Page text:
Here is how ESPN.com rates the top seven tight end prospects in the draft:
Vital statistics: 6-foot-5, 245 pounds, 4.70 (est.) in the 40.
Numbers game: Redshirted in 2001 freshman season and then started in every game, 39 in all, over the next three seasons. Finished his career with 144 catches for 1,703 yards and 20 touchdowns. That included a 2003 campaign in which he posted 70 receptions for 835 yards and six scores. His career receptions represent the second-most in Cavaliers history. A consensus All-American in 2004 and winner of the Mackey Award as the nation's top tight end. All-ACC in 2003 and 2004. Threw a 20-yard touchdown pass in 2002. Had one rush for six yards. Former high school quarterback and safety, nicknamed "Big Money" for ability to deliver in clutch. Has not been able to work out in the offseason, and probably won't until May 1, because of January surgery to repair a "sports hernia."
Upside: Productive receiver with natural, soft hands and terrific instincts. Has a great feel for where the holes are in the secondary and is particularly effective at creating some separation in red zone situations. Knows how to keep safeties away from his body and protects the ball well. Works nicely back to the ball and keeps his feet moving. Good balance and some run-after-catch skills.
Downside: Not a deep threat and, as a blocker, relies more on finesse than muscle. Does not play with a strong power base and not adept at knocking defenders off the line or on sealing the corner. As good as his hands are, will sometimes allow the ball to get into his body. Health and durability are key questions.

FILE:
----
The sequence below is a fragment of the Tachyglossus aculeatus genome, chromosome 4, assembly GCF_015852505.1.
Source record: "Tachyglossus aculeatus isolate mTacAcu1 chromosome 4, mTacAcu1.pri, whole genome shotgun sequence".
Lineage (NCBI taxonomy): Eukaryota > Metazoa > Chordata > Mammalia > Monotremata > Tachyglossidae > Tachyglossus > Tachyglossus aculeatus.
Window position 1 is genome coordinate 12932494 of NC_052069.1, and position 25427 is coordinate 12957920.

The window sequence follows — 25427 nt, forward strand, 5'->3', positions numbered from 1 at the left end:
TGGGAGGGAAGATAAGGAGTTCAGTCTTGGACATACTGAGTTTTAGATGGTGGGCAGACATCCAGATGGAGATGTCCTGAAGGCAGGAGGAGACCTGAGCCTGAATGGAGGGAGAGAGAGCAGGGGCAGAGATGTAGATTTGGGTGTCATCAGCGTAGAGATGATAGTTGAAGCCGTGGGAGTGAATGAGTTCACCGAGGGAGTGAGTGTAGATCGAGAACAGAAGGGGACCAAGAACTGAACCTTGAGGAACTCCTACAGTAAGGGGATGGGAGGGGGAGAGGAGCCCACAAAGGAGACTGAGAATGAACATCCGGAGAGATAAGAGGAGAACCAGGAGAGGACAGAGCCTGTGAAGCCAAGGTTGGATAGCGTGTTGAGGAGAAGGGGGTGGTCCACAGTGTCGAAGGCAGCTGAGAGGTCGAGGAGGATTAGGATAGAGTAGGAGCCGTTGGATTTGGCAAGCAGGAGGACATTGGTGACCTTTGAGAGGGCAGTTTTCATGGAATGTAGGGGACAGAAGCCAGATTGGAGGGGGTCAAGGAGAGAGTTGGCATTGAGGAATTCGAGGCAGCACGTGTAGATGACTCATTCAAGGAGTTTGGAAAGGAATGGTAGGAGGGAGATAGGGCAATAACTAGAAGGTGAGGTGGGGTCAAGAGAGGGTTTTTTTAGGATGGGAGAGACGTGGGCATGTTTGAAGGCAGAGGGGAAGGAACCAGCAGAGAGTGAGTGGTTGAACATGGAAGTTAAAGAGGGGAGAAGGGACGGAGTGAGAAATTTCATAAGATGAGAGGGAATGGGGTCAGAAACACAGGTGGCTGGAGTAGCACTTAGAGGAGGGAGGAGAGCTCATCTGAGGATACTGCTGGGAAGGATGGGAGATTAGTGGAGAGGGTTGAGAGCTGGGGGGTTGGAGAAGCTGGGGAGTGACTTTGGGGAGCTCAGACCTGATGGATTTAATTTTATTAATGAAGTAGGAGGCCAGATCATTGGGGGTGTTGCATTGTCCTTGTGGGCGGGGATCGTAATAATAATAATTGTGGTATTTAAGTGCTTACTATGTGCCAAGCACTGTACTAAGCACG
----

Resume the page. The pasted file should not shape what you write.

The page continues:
The dish: Just on talent, a first-round pick, and most projections have him going off the board in the third quadrant of the round. But because of his hernia surgery, no one has seen him work in the offseason and it appears he won't be able to get onto a field until after the draft. Let's face it, teams don't like unknown commodities, and there remain a lot of questions about Miller's rehabilitation and his overall toughness. Those questions could drop him into the second round.
• Alex Smith (Stanford)
Vital statistics: 6-foot-4 1/8, 258 pounds, 4.73 in the 40.
Numbers game: Three-year starter, played in 42 games and started 32, finishing his career with 107 receptions for 1,291 yards and eight touchdowns. His best season was in 2004, when he registered 52 catches for 706 yards and three scores. He became, in '04, the first tight end to lead Stanford in receptions since 1969. All-Pac-10 selection in both 2003 and 2004.
Upside: Lean muscle kind of guy with long limbs and lithe moves, looks like a pumped-up wideout at times. Smooth and fluid, a terrific natural athlete who seems to glide through his routes. A sudden, flexible athlete with good recovery and change of direction abilities. Knows how to use his hands to get away from initial contact. Plays with balance and a natural base and stays on his feet. Good jumper. Can definitely get deep.
Downside: Ironically, might run the deep routes better than the short and intermediate ones. A bit of a long-strider who has to gather himself on some patterns and hesitates in coming back to the ball. Not a great run-after-catch guy. Will sustain a blocker but lacks push and drive. Can use more upper-body strength.